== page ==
Maine court hears Moosehead case
Critics of a massive residential development in the Moosehead Lake region urged the state supreme court on Tuesday to send the case back to Maine’s Land Use Regulation Commission, while a lawyer for the agency argued that the panel acted within its discretion in approving the sprawling project.
Phil Worden, a lawyer representing two environmental groups, told the court that additional proceedings are required even if that causes additional work or further delays in the yearslong process because the Land Use Regulation Commission included amendments in its final plan.
“ What they’re worried about is how much of a can of worms are we going to be reopening. That’s a legitimate worry on their part but we’re entitled to have it done by the law,” he said.
Jerry Reid, a lawyer for the commission, said there’s no new information to be gained from reopening the proceedings that couldn’t have been obtained in the earlier hearings.
The plan by Seattle-based Plum Creek calls for 821 house lots and two resorts with more than 1,200 housing units at Big Moose Mountain and Lilly Bay. It was approved in September 2009, nearly five years after the company announced plans to rezone nearly 400,000 acres.
Gov. Paul LePage described the lengthy proceedings as a perfect example of how Maine’s red tape and regulations can serve to stymie private investment.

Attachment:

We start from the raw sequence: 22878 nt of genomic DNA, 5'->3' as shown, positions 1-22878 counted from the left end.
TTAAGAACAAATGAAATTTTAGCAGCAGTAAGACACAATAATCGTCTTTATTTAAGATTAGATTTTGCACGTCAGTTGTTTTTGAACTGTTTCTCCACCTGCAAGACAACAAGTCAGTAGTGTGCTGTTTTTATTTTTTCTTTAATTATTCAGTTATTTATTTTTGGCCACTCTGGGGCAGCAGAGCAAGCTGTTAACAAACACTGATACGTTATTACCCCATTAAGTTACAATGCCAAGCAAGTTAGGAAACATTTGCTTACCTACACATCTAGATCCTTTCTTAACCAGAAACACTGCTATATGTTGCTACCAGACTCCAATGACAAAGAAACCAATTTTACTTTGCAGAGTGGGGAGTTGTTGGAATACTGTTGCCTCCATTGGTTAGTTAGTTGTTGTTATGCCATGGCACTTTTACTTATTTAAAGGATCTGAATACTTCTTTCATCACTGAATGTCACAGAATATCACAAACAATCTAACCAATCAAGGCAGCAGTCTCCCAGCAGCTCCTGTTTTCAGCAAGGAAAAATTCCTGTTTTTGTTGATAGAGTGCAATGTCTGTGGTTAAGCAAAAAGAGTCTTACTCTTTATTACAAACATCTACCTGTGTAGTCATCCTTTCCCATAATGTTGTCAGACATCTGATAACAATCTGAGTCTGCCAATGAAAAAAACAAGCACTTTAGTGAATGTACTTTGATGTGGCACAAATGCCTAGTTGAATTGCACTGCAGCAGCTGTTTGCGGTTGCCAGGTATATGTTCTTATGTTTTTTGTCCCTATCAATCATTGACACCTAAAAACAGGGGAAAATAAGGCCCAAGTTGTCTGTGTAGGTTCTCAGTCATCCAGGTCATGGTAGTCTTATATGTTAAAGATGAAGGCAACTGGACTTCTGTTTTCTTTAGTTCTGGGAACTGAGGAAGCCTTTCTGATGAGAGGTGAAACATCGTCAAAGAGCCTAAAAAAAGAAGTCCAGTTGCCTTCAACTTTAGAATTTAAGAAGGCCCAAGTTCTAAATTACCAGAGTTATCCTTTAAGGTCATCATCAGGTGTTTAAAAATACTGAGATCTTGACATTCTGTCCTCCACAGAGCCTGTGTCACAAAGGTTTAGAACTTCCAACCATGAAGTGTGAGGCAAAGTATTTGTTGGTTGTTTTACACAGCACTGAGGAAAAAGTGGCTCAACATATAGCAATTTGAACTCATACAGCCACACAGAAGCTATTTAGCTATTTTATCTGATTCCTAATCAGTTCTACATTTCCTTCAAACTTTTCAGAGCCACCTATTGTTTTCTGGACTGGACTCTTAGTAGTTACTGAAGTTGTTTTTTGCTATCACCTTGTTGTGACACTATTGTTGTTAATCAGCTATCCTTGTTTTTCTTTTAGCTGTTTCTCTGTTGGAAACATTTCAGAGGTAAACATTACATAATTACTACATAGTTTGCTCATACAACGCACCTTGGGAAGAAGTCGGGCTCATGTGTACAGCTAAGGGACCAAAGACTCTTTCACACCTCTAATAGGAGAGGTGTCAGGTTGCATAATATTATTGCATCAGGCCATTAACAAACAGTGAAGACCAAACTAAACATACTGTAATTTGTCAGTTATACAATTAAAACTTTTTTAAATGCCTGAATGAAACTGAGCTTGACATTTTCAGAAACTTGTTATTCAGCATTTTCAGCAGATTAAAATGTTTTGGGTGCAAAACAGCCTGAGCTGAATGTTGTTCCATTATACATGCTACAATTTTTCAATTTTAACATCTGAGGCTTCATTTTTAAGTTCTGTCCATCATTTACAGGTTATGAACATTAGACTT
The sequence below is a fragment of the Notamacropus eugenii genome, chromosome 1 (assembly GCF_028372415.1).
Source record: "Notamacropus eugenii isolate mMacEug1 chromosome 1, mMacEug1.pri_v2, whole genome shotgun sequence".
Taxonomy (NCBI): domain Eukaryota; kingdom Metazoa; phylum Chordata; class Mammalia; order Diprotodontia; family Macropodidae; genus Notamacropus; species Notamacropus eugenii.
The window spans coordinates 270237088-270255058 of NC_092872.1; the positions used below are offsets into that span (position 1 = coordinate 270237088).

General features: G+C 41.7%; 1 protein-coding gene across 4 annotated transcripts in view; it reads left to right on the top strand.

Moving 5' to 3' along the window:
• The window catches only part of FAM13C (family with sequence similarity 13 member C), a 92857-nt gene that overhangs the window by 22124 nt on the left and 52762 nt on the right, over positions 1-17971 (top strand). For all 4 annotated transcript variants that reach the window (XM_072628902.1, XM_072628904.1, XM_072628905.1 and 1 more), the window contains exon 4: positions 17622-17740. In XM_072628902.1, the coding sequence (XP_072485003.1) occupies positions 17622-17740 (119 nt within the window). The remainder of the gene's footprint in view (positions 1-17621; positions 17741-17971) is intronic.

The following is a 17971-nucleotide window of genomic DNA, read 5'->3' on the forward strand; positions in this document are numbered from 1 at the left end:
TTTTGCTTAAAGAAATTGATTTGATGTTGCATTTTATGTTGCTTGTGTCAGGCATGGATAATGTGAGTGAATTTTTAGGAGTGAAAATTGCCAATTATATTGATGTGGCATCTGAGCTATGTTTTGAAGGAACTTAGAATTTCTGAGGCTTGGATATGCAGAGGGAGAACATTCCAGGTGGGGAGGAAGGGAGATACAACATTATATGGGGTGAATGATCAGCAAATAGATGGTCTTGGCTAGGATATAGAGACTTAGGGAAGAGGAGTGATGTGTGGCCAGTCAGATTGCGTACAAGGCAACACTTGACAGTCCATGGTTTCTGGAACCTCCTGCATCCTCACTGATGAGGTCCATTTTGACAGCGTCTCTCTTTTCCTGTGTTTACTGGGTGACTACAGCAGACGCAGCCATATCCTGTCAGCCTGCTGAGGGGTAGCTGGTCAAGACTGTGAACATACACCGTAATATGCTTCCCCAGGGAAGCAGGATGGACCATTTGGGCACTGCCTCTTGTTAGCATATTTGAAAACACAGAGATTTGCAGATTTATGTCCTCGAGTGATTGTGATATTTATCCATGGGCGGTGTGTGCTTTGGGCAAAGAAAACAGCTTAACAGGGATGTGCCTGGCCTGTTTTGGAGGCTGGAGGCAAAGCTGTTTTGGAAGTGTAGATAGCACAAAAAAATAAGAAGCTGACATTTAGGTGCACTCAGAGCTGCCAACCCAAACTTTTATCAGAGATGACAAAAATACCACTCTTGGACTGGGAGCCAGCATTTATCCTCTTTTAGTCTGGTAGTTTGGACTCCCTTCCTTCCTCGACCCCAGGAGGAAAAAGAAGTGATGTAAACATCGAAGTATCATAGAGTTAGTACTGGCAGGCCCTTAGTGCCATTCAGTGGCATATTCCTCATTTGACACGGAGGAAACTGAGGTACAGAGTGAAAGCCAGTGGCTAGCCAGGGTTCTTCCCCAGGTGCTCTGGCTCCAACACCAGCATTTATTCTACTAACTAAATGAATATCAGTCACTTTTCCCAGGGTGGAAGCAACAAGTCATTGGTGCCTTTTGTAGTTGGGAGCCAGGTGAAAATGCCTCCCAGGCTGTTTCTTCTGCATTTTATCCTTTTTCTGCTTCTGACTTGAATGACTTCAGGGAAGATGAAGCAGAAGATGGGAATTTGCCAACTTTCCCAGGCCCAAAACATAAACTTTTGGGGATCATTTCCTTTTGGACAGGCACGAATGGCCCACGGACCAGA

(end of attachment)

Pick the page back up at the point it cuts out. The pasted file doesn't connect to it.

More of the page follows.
“A business should have the opportunity to know how long the permitting process is going to be. Anything that takes a matter of years should be considered unacceptable,” Adrienne Bennett, the governor’s press secretary, said Tuesday from Augusta.
The process will likely continue for at least a few more months to give the Maine Supreme Judicial Court time to consider the arguments. And it’s playing out as the Legislature considers overhauling the structure of the commission, which handles zoning in Maine’s unorganized territories.
Weeks of hearings
The Land Use Regulation Commission held four weeks of hearings on the Plum Creek plan in December 2007 and January 2008. There were 26 parties and nearly 170 witnesses during that phase of the process. More than 400 additional witnesses testified during four full days of public hearings.
Following those hearings, the commission developed amendments to Plum Creek’s proposed concept plan based on the evidence presented during the hearings.
A Superior Court justice agreed with the Natural Resources Council of Maine, the Forest Ecology Network and Restore: The North Woods that that the commission should’ve reopened the proceedings to allow further comment. The LePage administration, joined by The Nature Conservancy, appealed the judge’s decision.
Worden, who represents RESTORE and the Forest Ecology Network, told supreme court justices that the Land Use Regulation Commission sidestepped its own rules by proposing amendments. “ You cannot come up with an ad hoc procedure afterward,” he said. “Our concern is that ad hoc procedures lead to ad hoc decisions, however well-intentioned they are.”
But Reid said the commission’s rules gave it broad discretion in the Plum Creek matter and said critics had conjured up “ a theoretical claim of prejudice.”
He also said Plum Creek critics have been unable to identify what new witnesses would be questioned if the case is reopened after the exhaustive hearings.
“The question is who are these mystery witnesses and why was the commission not told about them while this matter was still pending before the agency?” he said.